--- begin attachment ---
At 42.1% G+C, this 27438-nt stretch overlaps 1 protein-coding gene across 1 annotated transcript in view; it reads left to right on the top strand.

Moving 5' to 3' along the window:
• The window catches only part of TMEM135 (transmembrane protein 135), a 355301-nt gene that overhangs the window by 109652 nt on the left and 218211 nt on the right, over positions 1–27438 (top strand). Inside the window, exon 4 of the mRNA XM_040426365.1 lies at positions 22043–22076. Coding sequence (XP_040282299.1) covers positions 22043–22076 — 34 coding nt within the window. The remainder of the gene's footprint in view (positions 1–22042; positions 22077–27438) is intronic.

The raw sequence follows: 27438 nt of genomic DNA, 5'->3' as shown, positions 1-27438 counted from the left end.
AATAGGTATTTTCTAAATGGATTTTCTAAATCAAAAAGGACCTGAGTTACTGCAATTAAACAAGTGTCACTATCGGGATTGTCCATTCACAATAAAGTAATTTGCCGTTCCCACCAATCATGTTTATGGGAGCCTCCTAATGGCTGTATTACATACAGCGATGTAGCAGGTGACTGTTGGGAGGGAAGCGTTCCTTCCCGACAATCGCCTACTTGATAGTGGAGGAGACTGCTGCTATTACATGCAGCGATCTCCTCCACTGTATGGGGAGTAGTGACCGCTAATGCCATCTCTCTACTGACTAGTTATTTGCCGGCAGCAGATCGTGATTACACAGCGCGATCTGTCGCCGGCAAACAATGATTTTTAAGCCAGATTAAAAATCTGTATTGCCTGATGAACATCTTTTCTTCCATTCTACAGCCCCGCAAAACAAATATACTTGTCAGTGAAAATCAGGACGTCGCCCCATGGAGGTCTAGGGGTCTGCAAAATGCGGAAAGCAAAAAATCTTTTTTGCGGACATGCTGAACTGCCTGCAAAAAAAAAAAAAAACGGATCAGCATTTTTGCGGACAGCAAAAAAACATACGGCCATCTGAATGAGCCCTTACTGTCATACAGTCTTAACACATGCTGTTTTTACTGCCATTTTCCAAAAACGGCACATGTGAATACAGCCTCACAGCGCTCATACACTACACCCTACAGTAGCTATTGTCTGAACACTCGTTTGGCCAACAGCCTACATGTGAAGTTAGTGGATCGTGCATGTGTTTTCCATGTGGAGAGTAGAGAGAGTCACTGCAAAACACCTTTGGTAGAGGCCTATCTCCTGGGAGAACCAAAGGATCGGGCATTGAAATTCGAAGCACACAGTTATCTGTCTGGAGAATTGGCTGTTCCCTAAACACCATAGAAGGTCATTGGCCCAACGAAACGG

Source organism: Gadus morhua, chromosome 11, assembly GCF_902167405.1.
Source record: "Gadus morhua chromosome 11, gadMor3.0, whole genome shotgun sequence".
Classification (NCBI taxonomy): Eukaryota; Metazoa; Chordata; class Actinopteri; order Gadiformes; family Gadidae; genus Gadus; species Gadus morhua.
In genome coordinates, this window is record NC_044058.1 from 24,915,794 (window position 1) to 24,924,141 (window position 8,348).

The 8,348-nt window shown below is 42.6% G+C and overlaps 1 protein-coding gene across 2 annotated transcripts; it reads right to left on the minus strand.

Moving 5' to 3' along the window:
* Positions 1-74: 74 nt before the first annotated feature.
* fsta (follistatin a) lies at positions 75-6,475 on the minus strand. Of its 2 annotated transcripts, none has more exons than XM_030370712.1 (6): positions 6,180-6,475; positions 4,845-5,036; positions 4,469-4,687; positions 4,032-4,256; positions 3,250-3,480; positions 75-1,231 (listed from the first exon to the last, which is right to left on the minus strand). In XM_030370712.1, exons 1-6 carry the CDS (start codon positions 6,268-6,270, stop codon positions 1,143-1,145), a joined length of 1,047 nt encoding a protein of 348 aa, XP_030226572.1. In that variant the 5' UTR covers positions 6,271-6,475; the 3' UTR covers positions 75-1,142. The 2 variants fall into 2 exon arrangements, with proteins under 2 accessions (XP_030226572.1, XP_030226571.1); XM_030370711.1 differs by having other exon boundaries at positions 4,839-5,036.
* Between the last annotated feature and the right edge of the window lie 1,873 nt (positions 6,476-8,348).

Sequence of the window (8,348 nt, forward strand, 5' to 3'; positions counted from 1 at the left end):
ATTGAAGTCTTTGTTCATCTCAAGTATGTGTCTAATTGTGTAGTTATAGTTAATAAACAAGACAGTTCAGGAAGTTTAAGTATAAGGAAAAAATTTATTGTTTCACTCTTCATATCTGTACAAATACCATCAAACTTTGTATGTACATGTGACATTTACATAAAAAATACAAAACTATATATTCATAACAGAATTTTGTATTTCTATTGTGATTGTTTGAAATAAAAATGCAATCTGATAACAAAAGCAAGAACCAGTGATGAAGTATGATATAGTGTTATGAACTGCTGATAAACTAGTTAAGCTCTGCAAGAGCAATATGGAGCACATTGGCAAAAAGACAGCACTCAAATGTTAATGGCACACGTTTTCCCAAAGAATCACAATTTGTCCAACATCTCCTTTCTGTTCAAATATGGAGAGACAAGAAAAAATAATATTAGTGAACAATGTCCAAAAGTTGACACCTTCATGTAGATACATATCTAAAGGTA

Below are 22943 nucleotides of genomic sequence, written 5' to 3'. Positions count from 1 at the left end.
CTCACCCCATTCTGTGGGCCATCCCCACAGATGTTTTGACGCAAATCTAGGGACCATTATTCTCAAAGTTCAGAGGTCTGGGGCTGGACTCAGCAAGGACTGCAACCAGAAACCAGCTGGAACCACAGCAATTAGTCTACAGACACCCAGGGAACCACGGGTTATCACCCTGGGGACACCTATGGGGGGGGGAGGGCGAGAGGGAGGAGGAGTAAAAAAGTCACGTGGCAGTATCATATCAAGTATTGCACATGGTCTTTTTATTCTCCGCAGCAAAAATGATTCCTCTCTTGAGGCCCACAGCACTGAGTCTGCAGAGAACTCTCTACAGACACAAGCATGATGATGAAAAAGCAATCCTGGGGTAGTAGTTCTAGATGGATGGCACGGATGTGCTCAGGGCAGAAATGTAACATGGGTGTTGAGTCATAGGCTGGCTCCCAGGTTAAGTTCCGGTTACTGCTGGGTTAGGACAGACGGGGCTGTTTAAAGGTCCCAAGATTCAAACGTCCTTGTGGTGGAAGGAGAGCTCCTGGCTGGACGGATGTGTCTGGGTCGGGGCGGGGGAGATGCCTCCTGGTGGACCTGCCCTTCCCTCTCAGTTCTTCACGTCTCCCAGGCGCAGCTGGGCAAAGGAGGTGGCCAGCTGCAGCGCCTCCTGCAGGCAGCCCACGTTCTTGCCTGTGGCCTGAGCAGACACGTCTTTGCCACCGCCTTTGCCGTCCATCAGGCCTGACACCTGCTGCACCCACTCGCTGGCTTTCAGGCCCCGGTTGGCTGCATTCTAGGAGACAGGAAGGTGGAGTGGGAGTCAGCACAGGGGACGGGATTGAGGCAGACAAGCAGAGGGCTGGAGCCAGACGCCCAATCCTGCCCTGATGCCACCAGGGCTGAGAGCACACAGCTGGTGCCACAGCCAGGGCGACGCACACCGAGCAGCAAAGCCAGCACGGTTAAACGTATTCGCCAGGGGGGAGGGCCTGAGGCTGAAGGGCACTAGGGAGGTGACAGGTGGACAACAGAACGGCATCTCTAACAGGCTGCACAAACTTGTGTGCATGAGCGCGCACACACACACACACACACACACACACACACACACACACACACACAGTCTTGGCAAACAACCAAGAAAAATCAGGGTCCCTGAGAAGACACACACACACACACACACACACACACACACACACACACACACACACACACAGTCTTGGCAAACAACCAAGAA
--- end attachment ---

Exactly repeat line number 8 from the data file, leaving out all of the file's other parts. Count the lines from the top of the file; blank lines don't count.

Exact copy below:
Classification (NCBI taxonomy): Eukaryota; Metazoa; Chordata; class Actinopteri; order Gadiformes; family Gadidae; genus Gadus; species Gadus morhua.